- Quitclaim Deed – This type of property deed conveys all of the interest in the property that the grantor has to the grantor, but provides no warranty or protection for the buyer from the seller against possible superior claims to the property. The seller has no liability if the buyer later incurs a loss due to a previously unknown lien or encumbrance on the property, so there is a significant risk. The buyer would not likely be able to obtain title insurance on this transaction due to the lack of title search involved or warranties provided. Quitclaim deeds are still perfectly legal and are often used for gifts, transactions among family members, corrections in title defects, transfers pursuant to court orders such as divorce decrees, and transfers from grantors to a living trust.
- Covenant Deed (Also Called a “C”-Deed or “Special Warranty” Deed) – This type of property deed provides a limited warranty of title to the grantee. The grantor transferring the property is guaranteeing that he or she has not committed any acts or omissions during his or her ownership that would cause title problems, but makes no guarantees about what might have happened before he or she acquired the property. This type of deed might possibly appear when purchasing a property from a bank that originally obtained it from foreclosure or when a grantor transfers property to a trust or business that he or she owns or controls. It is possible to get title insurance on these types of deeds, but it may be more expensive. Technically, giving someone a document entitled “warranty deed” without all of the six implied covenants is illegal in Michigan, so these covenant deeds often take the form of a “quitclaim deed” with some covenants added.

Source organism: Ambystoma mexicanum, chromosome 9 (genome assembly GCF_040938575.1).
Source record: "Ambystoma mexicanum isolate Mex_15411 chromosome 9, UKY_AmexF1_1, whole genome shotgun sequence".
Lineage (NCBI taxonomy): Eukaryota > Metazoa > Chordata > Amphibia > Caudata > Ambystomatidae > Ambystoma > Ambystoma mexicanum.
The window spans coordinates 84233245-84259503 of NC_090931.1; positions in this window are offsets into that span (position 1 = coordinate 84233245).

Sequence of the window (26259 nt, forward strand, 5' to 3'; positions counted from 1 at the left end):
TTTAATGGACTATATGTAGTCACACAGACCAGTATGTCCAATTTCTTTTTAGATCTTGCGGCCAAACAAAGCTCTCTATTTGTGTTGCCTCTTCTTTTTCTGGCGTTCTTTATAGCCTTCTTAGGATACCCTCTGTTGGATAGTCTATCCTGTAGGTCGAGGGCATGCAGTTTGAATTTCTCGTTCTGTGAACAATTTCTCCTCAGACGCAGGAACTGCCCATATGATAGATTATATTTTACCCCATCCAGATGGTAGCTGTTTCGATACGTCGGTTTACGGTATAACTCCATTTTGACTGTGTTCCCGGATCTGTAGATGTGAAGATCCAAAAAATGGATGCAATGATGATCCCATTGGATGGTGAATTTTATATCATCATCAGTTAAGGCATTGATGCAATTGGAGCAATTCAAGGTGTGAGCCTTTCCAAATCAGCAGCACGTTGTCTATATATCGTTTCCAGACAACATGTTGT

- Fiduciary Deed – This type of deed is usually seen when a fiduciary (e.g. trustee or personal representative) is conveying an interest in property from a trust or decedent’s estate to a grantee. There may or may not be some covenants in the fiduciary deed, but if they do exist then they only bind the trust or estate (not the fiduciary personally). However, most fiduciaries avoid giving any warranties whenever possible to protect the assets in their care, so the grantee will normally receive a deed from the trust or estate that is practically a quitclaim deed.